In a rural village with less than 500 inhabitants, foreigners stand out. Even Anna Osinska, a 93-year-old villager with failing eyesight, noticed when people she didn’t recognize — refugees from the war in Ukraine — started appearing on the narrow street outside her kitchen window.
A former refugee herself, Ms. Osinska felt compassion for the Ukrainians and was glad that her country was doing all it could to help them.
She also struggled with less benign emotions.
“Thank God, I don’t feel the need for revenge,” Ms. Osinska said, recalling how, in 1943, she fled her childhood home in former Polish lands in western Ukraine after Ukrainian nationalists attacked her family’s village, slaughtering the most of its 160. inhabitants.
The murders in Niemilia, the village where she was born but no longer exists, was part of terrible events that Ukraine calls the Volhynia Tragedy, but that Poland remembers as the Volhynia Genocide. In those ethnic pogroms by Ukrainian nationalists, more than 60,000 Poles, many of them women and children, were murdered.
Bound by a common hostility to Russia’s imperial ambitions and a determination to resist the military assault ordered by President Vladimir V. Putin, Poland and Ukraine also share painfully tangled pasts. The 1943 massacre has been a source of tension for decades, but it is now an episode of urgent import as Poland prepares to celebrate its 80th anniversary on July 11.
Poland has come to power over Ukraine’s glorification of wartime nationalists responsible for the slaughter but, wary of giving comfort to Russia’s view of Ukraine as a hotbed of bloodthirsty fascists, it called for “reconciliation and forgiveness”, the theme of a service last week in Warsaw cathedral priests from Poland and Ukraine are present. On Sunday, President Andrzej Duda of Poland and President Volodymyr Zelensky of Ukraine visited a church in Lutsk, in western Ukraine, to remember the massacre. Mr. Duda’s office and Mr. Zelensky posted photos on Twitter of the ceremony, using the same language to pay tribute to the victims.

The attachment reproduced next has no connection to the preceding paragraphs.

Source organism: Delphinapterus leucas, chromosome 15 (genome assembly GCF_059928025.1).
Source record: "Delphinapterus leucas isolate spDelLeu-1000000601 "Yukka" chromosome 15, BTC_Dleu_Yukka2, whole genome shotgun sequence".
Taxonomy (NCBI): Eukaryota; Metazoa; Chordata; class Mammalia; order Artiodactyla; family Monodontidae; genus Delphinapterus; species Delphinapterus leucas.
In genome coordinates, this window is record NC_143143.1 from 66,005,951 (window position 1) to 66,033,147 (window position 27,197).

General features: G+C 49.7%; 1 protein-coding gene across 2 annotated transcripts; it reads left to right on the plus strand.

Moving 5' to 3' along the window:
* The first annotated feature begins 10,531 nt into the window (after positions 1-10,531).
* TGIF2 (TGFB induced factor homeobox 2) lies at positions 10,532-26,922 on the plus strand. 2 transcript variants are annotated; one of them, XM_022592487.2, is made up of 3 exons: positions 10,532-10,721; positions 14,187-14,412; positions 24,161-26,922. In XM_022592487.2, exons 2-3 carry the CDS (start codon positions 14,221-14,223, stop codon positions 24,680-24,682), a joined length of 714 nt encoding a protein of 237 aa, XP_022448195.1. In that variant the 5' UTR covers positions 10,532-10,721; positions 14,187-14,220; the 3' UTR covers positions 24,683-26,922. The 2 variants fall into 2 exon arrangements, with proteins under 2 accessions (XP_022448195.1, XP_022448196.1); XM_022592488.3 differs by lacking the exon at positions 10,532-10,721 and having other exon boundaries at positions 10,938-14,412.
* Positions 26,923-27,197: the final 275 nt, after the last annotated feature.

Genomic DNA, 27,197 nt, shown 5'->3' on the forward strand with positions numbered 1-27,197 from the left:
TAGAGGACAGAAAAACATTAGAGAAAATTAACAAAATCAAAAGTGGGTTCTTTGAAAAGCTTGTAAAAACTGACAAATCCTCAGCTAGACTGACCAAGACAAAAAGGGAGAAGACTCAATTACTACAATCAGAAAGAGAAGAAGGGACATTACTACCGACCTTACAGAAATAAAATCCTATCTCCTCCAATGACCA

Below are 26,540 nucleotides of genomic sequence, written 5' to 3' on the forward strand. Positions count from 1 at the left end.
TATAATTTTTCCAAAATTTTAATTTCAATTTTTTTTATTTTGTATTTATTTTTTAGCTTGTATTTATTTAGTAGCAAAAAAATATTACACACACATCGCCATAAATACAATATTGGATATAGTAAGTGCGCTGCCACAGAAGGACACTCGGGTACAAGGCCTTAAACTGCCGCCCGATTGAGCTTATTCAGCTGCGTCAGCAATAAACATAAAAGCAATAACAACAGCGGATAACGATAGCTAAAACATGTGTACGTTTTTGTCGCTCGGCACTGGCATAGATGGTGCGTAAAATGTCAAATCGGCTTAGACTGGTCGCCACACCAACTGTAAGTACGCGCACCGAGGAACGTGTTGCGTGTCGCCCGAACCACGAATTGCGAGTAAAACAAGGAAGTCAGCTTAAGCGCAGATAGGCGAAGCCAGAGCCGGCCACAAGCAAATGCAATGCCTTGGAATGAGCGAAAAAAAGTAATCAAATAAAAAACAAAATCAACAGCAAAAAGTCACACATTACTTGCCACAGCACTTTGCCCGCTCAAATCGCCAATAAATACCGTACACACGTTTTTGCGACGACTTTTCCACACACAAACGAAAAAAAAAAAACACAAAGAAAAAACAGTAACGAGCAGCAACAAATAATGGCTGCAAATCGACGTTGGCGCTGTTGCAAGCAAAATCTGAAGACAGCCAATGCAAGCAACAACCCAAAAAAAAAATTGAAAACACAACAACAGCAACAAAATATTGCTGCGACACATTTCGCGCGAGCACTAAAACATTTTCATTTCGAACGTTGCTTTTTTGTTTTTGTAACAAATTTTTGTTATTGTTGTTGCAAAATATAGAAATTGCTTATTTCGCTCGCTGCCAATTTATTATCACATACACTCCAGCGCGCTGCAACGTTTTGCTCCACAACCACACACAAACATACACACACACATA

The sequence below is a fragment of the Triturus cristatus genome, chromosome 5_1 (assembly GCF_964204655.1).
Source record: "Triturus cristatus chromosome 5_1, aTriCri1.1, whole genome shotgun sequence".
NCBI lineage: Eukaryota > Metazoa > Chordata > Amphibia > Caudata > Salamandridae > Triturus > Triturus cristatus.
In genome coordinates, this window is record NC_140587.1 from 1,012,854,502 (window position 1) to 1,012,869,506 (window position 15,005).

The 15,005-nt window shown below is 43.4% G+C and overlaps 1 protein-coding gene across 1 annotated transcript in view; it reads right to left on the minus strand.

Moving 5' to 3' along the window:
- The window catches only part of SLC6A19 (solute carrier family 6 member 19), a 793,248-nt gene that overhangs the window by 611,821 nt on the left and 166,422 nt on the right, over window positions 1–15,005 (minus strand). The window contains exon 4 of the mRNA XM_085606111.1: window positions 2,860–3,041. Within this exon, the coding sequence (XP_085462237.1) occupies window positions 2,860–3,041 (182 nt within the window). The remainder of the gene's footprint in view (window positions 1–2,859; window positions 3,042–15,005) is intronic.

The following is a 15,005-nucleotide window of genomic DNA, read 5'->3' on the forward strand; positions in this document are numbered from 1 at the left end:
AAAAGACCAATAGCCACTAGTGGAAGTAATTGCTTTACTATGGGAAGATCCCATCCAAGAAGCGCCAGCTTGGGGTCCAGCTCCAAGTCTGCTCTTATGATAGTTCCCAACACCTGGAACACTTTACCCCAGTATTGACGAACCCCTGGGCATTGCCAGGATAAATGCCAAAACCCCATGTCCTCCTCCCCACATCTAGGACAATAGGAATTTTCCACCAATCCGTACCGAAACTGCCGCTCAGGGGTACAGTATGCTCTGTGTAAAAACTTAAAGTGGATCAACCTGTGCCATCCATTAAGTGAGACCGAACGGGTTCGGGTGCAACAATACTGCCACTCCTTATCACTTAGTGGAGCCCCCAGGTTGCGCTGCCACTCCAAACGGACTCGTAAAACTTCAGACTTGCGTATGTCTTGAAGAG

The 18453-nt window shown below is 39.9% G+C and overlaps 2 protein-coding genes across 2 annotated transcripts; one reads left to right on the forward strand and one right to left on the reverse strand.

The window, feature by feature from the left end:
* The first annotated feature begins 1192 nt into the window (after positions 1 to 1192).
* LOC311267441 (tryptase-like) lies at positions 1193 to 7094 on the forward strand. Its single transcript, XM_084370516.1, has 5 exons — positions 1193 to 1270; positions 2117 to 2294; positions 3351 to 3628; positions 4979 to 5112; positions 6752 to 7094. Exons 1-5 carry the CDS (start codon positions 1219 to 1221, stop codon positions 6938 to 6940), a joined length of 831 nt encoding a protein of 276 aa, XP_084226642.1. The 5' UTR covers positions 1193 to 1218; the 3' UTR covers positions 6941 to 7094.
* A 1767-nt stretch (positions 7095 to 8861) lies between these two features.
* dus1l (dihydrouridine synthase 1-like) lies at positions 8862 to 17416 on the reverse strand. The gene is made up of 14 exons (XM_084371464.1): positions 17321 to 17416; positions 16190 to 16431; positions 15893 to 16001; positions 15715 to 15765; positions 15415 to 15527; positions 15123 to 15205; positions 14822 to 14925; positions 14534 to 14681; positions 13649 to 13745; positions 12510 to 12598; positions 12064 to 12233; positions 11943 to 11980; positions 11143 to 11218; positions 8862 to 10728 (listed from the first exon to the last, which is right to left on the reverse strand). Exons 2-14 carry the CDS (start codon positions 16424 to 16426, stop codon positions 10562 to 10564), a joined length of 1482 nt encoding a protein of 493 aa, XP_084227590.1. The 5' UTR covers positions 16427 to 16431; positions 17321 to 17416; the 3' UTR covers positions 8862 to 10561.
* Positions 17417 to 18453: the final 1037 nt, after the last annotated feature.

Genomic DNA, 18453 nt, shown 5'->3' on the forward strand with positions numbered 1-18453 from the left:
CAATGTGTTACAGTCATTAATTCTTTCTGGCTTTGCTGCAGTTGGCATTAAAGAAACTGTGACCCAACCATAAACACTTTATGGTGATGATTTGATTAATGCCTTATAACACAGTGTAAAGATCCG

Ms. Osinska, who was resettled as a teenager after World War II in southwestern Poland, along with tens of thousands of other Polish refugees from Ukraine, grew up in a community traumatized by the massacres of 1943 and seething with hatred for Ukrainians.
She continues to resent “that they show no remorse” and has not forgotten the maddened cries of “kill the Poles, kill the Poles” that echoed around her home village when she was 13.
Accompanied in May by her son and elderly Poles who experienced the same trauma, she laid flowers on a marble monument inscribed with the words: “We will not forget our relatives murdered by Ukrainian nationalists” during the war “because they were Poles”.
While Ukrainians “did terrible things to us,” Ms. Osinska said during an interview in her kitchen in the village of Slupice, descendants “cannot be blamed for what their fathers and grandfathers did” and deserve help in their struggle against Russia.